Arachnophilia is a Java GUI based text editor, and as such is available on ALL platforms. You need to also get Java 2. If you downloaded Java to be able to view the Near Detector Hall NetCam, then you already have it.

One text editor you should NOT use is MS-WORD. It is more than just a simple text editor. Because it is opening an html file, when you save the file, WORD will by default go into "Save-as-Web-Page" mode. This mode will insert various style directives into the page, whether you think you are asking for them or not. The generated code, while valid HTML-4 syntax, is a shining example of bloated over-use of now outdated html coding methods. MS-WORD is smart, but not smart enough, in this case, to detect whether the html file already has style directives, like our own style sheet. It just globs on it's own style directives on top of whatever may already be present. The result can be quite a mish-mash. Look at this page as edited and saved using MS-WORD as an example for why you don't want to use it for our pages, and in general shouldn't use it at all.


What You See Is What You Get. These programs render the page as you edit it, so you see what it's going to look like before uploading to a Server - with caveats. The main caveat is that if you use Server Side Include directives in your page, like we do, then your editors must also be able to translate those to display what would be seen on the Server. Some do this better than others.

The main WYSIWYG editor is Dreamweaver. This used to be made by MacroMedia, but this company and it's products, Dreamweaver and Flash, were bought by Adobe a few years back. Dreamweaver has now replaced GoLive in Adobe's Creative Suite packages. This product will cost big bucks, but has a lot of very nice features. If you are going to do extensive web site management, page design and page editing, then this might be the right thing. But if you tend to edit simple pages on simple sites, then this product might be a bit of overkill. The Microsoft entry in this category was Front Page, which is being replaced by a new product called Microsoft Expression Web Professional, and I do not know anything about it. These programs are Site Managers in addition to page editors. For example, the programs index your entire web site and make a database of files and links - if you rename or move a page, all links are "fixed" for you, and you get a list of all updated pages so you know what to upload back to your Server. There are many other features beyond simple editing, which you can read about on their sites.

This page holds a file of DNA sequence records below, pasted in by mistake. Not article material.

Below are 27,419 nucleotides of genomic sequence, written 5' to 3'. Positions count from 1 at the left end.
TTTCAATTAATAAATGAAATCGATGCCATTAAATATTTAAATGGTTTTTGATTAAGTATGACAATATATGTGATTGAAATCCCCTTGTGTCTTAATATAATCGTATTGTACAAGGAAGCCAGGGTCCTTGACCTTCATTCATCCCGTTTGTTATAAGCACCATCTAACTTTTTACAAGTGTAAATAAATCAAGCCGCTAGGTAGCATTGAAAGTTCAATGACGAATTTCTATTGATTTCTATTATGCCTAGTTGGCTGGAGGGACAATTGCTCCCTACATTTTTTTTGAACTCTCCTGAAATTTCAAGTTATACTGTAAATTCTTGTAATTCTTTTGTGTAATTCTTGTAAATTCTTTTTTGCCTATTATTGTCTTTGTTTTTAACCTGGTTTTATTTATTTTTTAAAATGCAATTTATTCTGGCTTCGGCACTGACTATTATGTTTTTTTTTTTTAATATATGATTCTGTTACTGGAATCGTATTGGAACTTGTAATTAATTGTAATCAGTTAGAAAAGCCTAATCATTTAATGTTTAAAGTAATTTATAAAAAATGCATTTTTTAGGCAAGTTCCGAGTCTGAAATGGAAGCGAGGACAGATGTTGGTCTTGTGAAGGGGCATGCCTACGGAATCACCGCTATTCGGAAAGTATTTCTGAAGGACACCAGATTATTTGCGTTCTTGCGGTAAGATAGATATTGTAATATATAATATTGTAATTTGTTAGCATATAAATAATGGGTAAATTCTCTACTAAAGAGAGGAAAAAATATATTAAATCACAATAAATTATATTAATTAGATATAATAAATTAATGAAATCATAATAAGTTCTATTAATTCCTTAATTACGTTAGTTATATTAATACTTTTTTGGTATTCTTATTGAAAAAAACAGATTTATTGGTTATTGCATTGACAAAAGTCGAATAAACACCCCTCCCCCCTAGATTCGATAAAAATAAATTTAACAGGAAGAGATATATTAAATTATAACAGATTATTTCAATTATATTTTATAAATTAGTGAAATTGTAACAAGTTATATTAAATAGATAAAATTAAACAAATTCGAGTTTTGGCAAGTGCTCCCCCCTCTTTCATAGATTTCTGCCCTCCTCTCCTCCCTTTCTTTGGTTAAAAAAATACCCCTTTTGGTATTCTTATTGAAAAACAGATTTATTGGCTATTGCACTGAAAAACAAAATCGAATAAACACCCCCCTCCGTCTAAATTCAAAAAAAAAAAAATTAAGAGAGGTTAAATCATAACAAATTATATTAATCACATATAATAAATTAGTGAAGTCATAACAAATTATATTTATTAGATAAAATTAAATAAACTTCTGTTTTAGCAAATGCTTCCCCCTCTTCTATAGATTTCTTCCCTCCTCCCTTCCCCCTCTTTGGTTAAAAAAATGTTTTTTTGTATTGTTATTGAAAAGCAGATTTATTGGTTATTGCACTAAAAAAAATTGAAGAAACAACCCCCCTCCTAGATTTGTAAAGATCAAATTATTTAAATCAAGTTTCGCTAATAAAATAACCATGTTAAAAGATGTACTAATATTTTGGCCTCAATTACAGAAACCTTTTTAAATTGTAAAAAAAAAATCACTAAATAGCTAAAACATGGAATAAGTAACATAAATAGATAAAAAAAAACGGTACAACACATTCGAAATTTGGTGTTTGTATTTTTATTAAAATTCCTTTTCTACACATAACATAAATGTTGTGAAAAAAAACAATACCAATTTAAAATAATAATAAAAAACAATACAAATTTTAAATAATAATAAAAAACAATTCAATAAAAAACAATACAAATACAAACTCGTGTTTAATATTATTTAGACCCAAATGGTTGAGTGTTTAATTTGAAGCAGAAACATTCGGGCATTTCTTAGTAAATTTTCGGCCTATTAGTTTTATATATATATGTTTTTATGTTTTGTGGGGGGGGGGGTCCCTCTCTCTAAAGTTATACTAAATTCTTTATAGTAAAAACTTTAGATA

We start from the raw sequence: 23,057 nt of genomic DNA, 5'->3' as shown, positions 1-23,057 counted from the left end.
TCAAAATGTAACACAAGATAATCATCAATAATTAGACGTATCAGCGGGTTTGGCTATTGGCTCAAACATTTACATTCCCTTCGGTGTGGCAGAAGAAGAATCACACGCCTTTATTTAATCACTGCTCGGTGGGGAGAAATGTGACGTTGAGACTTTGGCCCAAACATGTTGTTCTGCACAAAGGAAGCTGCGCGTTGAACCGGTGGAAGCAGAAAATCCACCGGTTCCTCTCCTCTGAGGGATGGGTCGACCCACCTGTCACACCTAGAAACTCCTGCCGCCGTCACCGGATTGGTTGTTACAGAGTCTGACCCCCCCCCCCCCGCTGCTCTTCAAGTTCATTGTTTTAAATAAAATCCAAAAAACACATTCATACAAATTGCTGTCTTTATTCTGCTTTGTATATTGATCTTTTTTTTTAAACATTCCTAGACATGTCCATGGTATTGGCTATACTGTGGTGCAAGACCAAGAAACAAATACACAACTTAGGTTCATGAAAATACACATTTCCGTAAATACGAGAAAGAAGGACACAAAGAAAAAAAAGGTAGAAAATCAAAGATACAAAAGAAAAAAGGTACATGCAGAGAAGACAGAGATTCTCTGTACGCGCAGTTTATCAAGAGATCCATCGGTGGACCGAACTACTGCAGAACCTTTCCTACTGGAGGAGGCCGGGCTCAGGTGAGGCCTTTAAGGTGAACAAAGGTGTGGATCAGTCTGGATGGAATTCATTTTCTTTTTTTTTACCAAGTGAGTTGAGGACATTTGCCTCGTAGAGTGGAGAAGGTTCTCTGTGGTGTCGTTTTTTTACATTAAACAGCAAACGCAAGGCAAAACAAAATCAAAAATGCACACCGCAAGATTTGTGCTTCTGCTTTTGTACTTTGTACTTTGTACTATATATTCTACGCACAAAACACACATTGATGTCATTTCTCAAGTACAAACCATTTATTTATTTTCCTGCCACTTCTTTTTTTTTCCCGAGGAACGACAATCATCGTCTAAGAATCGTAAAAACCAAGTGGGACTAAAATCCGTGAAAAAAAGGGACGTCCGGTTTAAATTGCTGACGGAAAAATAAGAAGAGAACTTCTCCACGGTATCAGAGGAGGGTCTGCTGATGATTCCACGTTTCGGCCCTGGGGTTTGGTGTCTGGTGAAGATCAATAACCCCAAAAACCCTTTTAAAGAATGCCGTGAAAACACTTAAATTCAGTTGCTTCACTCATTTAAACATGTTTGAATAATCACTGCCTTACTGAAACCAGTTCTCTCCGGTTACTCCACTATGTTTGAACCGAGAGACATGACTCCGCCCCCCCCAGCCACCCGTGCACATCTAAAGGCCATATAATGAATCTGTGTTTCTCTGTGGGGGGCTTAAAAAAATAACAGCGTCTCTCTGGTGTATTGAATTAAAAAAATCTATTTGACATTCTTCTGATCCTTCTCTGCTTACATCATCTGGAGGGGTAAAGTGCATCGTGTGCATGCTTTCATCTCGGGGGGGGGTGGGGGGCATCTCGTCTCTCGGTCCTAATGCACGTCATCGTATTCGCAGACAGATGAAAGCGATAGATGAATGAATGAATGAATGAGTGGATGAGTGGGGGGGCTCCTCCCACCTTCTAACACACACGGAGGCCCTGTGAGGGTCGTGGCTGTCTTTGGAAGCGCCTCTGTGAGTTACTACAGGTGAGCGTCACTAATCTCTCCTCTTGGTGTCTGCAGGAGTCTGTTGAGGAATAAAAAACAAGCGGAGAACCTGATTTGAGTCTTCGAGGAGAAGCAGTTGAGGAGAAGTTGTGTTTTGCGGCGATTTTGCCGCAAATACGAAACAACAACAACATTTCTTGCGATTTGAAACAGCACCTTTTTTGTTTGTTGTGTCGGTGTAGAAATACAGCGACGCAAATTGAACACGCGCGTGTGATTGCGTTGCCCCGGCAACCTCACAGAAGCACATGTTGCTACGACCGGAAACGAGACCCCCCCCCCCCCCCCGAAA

Dreamweaver understands the differences between HTML-4 and XHTML. If your page has a declared DOCTYPE, then the programs will insert code and perform error checking which is compliant with that DOCTYPE. Dreamweaver has been updated to produce Web Standards compliant code - as long as you tell it to do so.

Computing Division Recommends - - -

FNAL Computing Division supports a few web products for our use, and makes general recommendations. See their Web Services page.

For Checking and Validating, and Conversion of Existing Pages

If you use the MINOS XHTML templates to create a page, then the footer code snipet includes a link to the W3C XHTML code validator service. Upload your completed page to the server, bring it up in a browser, scroll to the bottom of the page, and click the validate link. Your page will be checked for XHTML errors.

Before you get to that point, you might want to check for gross errors locally - some of the editors listed above come with built-in syntax checkers. A spell-checker is also a good thing to use.